Finally we have what will henceforth be known a Beargate to deal with. Watching The Winter's Tale engineered two magic moments of emphasis as to what my Small Mind moniker is quite relevant. I first draw your attention to Exhibit A in my webpage title above where I steal the famous Shakespeare stage direction for my own nefarious needs. Well until I was informed by fellow theatre goers Mr and Mrs Mudbeast, I was unaware that it was in The Winter's Tale. Bill is see, eminently quotable, I give him that. Even if he isn't my friend. Not that I need to know where the quotes come from. Now Exhibit B is even more painful, it is never big or clever to hope that a man in the bear suit is in fact a polar bear rather than a panda bear, because you have mistaken the fact that a panda bear isn't a bear, when in actual fact you are thinking of a koala (not bear). This is embarrassing enough if it is in familiar company, but then when you bring it to the attention of the director during the interval, it is a veritable disaster. Fortunately I am big enough to realise my (many) mistakes and therefore I bow down on my confused bear knowledge. However I do blame the heat of the Underground for my lapse.

So a wonderful production with director Jamie Rocha Allan using the Underground space in a clever way. I haven't seen the main doors worked so much into a production, and actually I would have been fascinated to watch this from the outside to see all the maneuverings going on. Great stuff even if it is not quite for me but performers with much promise for the third year productions.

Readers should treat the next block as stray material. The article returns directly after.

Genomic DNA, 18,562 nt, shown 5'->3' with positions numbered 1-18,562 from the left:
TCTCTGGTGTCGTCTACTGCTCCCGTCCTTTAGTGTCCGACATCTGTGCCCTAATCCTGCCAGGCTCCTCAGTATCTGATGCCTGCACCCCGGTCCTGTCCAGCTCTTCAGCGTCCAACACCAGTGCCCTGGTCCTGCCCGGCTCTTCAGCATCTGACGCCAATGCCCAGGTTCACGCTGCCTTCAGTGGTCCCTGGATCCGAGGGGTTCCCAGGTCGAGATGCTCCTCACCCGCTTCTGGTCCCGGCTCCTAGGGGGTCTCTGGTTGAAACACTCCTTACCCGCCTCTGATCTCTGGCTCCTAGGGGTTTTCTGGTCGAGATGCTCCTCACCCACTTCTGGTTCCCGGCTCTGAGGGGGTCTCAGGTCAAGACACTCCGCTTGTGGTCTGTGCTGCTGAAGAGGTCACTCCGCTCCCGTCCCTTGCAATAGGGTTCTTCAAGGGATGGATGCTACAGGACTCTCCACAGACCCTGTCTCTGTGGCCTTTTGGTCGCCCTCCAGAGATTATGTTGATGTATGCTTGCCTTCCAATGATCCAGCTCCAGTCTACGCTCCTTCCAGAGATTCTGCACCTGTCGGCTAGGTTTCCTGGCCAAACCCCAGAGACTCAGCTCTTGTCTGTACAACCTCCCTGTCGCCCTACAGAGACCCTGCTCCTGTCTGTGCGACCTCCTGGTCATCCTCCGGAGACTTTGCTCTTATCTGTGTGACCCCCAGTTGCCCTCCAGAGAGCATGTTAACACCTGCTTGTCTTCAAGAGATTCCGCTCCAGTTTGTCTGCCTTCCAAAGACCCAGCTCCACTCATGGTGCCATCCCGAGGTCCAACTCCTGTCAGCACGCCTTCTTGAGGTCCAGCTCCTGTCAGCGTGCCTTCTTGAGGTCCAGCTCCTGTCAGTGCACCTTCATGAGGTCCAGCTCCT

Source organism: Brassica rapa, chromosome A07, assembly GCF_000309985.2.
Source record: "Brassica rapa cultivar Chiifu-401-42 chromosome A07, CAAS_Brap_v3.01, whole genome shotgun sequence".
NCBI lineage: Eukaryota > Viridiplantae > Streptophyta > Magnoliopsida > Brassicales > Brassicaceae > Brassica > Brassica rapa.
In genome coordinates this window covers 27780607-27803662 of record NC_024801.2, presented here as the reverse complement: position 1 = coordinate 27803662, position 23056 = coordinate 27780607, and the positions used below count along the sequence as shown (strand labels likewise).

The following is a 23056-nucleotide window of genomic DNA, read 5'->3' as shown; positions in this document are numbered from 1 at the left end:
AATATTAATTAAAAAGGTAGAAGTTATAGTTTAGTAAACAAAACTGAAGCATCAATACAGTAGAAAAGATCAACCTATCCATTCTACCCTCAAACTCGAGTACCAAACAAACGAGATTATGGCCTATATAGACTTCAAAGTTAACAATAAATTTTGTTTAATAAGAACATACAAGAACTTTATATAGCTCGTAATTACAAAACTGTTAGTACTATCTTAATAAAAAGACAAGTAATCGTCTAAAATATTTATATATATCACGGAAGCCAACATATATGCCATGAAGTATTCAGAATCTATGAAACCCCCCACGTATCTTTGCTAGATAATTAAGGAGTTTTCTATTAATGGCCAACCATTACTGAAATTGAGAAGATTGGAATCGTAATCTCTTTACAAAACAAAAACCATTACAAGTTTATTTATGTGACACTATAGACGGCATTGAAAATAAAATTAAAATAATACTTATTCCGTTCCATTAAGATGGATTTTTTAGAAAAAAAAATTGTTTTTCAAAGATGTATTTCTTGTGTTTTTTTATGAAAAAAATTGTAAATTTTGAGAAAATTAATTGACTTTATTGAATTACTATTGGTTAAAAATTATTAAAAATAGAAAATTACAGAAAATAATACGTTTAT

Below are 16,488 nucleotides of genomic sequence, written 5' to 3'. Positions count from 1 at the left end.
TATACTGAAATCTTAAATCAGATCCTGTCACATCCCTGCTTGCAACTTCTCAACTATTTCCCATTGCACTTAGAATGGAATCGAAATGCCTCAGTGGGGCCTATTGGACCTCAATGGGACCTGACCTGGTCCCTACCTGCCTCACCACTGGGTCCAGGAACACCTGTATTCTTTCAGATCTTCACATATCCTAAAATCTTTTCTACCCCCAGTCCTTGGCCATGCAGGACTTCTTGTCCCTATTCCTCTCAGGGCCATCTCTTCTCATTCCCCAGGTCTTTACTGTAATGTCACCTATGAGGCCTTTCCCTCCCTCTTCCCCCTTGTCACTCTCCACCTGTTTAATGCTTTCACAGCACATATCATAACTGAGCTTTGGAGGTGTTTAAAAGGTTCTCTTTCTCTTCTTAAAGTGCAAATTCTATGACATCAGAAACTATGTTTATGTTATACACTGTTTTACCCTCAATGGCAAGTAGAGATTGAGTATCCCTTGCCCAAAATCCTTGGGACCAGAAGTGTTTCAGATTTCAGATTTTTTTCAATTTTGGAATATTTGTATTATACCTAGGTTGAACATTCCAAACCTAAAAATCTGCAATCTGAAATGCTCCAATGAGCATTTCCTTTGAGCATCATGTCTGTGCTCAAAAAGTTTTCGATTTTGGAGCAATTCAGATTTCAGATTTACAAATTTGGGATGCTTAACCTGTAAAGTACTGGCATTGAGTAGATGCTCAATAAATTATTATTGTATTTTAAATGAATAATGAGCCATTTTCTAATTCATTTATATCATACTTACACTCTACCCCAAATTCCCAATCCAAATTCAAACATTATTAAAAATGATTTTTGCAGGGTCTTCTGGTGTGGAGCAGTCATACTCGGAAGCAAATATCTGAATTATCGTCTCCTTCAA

Performance reviewed: Saturday 6th June, 2015 at the Royal & Derngate (Underground), Northampton.

The Winter's Tale was one of twos shows being performed at the Royal & Derngate by the University Of Northampton BA (Hons) Actors between Thursday 4th June and Saturday 6th June, 2015

Details of both can be found here:
The Merry Wives Of Windsor
The Winter's Tale

Details of Royal & Derngate can be found by visiting their website at http://www.royalandderngate.co.uk/

Popular posts from this blog

Review of Hacktivists by Ben Ockrent performed by R&D Youth Theatre at Royal & Derngate (Underground), Northampton